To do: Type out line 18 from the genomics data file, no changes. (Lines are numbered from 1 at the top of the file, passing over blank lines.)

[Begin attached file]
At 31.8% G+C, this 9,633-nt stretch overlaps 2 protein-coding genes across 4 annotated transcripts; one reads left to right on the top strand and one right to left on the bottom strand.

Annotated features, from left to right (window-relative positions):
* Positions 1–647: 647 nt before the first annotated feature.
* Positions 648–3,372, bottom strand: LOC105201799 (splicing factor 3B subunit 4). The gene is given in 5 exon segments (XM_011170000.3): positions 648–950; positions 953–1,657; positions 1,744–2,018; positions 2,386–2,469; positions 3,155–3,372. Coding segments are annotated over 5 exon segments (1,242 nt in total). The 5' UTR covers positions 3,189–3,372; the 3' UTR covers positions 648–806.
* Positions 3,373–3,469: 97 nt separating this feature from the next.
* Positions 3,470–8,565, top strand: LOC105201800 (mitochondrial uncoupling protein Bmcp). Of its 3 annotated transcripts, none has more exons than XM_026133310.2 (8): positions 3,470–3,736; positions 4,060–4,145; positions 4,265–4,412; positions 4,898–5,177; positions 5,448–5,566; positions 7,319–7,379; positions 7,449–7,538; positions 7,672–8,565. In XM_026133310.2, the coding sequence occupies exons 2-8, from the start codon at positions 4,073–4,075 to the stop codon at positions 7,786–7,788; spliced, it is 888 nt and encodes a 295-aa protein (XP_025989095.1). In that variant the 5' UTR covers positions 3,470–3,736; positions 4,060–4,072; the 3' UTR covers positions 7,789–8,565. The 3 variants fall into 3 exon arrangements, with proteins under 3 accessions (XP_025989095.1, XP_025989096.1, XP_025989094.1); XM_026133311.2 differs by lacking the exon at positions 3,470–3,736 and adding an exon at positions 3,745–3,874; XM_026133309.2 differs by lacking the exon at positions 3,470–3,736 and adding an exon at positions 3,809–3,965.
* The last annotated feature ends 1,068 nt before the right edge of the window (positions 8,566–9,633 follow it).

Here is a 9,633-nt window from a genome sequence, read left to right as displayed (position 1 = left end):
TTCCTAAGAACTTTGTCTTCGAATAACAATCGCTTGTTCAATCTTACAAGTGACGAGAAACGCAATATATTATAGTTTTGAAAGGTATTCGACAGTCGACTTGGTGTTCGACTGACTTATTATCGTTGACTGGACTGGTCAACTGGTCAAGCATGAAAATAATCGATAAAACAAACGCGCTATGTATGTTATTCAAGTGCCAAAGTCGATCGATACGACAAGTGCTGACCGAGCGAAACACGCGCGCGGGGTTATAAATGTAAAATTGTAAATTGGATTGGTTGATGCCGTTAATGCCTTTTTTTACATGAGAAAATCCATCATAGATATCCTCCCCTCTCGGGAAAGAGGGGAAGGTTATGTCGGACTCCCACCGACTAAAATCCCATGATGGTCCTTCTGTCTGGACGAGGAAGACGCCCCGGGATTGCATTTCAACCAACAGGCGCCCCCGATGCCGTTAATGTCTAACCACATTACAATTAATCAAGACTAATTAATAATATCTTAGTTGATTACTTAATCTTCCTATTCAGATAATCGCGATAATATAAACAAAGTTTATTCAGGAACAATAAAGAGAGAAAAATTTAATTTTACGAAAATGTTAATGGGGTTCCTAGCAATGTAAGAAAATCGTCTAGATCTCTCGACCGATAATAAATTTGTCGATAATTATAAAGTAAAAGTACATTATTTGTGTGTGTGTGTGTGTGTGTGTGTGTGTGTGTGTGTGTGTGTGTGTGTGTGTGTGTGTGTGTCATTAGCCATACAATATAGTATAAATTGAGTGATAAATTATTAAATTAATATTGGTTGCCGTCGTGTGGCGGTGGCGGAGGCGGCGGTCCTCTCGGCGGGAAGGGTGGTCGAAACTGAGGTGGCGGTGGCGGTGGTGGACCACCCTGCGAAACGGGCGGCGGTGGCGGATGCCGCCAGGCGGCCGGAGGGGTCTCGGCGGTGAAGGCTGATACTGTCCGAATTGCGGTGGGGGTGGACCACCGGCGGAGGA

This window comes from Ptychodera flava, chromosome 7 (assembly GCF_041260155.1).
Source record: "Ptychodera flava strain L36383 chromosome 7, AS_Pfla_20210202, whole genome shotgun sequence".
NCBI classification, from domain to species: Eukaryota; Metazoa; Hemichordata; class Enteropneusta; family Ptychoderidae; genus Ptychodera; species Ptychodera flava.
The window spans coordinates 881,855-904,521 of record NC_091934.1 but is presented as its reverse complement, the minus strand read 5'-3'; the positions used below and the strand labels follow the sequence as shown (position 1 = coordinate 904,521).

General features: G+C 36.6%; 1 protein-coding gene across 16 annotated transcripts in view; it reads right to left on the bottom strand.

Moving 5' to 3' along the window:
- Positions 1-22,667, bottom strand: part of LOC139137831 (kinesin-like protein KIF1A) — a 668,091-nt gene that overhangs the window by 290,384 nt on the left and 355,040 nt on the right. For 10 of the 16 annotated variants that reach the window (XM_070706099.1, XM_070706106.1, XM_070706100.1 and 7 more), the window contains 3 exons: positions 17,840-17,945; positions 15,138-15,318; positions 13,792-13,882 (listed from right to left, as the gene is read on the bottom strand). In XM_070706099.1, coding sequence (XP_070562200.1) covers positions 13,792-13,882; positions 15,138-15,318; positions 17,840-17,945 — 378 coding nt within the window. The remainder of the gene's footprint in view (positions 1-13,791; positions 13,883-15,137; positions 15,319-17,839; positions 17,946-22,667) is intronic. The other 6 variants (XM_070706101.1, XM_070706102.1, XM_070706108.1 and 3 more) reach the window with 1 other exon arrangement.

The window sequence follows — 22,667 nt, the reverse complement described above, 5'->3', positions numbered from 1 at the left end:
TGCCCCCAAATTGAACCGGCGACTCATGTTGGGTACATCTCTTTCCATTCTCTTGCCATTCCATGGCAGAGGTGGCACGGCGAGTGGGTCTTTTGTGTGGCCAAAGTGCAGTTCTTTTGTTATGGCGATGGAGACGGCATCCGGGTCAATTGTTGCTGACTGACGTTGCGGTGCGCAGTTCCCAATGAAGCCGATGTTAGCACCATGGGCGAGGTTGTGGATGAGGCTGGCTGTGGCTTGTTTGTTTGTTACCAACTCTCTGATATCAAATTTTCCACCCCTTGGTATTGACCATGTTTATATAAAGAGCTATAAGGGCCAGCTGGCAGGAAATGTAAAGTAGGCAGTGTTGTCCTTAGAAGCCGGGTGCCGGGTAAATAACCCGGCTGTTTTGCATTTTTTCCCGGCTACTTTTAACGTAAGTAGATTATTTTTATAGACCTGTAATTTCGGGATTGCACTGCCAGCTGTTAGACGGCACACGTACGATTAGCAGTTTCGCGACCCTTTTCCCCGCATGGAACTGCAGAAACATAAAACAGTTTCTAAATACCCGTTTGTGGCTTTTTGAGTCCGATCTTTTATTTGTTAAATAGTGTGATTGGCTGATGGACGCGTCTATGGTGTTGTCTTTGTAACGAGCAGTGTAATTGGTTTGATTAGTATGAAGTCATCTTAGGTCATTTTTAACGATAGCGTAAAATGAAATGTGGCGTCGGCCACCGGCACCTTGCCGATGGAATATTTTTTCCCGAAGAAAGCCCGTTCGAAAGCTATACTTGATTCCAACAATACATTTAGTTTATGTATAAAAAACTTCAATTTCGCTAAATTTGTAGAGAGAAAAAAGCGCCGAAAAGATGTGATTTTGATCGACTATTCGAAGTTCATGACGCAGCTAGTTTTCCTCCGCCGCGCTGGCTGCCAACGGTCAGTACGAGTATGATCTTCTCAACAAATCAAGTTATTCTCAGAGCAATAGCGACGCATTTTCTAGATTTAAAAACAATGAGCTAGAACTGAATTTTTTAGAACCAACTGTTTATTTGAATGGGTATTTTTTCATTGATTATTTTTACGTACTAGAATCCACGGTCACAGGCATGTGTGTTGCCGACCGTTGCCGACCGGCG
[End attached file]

TGCCCCCAAATTGAACCGGCGACTCATGTTGGGTACATCTCTTTCCATTCTCTTGCCATTCCATGGCAGAGGTGGCACGGCGAGTGGGTCTTTTGTGTGGCCAAAGTGCAGTTCTTTTGTTATGGCGATGGAGACGGCATCCGGGTCAATTGTTGCTGACTGACGTTGCGGTGCGCAGTTCCCAATGAAGCCGATGTTAGCACCATGGGCGAGGTTGTGGATGAGGCTGGCTGTGGCTTGTTTGTTTGTTACCAACTCTCTGATATCAAATTTTCCACCCCTTGGTATTGACCATGTTTATATAAAGAGCTATAAGGGCCAGCTGGCAGGAAATGTAAAGTAGGCAGTGTTGTCCTTAGAAGCCGGGTGCCGGGTAAATAACCCGGCTGTTTTGCATTTTTTCCCGGCTACTTTTAACGTAAGTAGATTATTTTTATAGACCTGTAATTTCGGGATTGCACTGCCAGCTGTTAGACGGCACACGTACGATTAGCAGTTTCGCGACCCTTTTCCCCGCATGGAACTGCAGAAACATAAAACAGTTTCTAAATACCCGTTTGTGGCTTTTTGAGTCCGATCTTTTATTTGTTAAATAGTGTGATTGGCTGATGGACGCGTCTATGGTGTTGTCTTTGTAACGAGCAGTGTAATTGGTTTGATTAGTATGAAGTCATCTTAGGTCATTTTTAACGATAGCGTAAAATGAAATGTGGCGTCGGCCACCGGCACCTTGCCGATGGAATATTTTTTCCCGAAGAAAGCCCGTTCGAAAGCTATACTTGATTCCAACAATACATTTAGTTTATGTATAAAAAACTTCAATTTCGCTAAATTTGTAGAGAGAAAAAAGCGCCGAAAAGATGTGATTTTGATCGACTATTCGAAGTTCATGACGCAGCTAGTTTTCCTCCGCCGCGCTGGCTGCCAACGGTCAGTACGAGTATGATCTTCTCAACAAATCAAGTTATTCTCAGAGCAATAGCGACGCATTTTCTAGATTTAAAAACAATGAGCTAGAACTGAATTTTTTAGAACCAACTGTTTATTTGAATGGGTATTTTTTCATTGATTATTTTTACGTACTAGAATCCACGGTCACAGGCATGTGTGTTGCCGACCGTTGCCGACCGGCG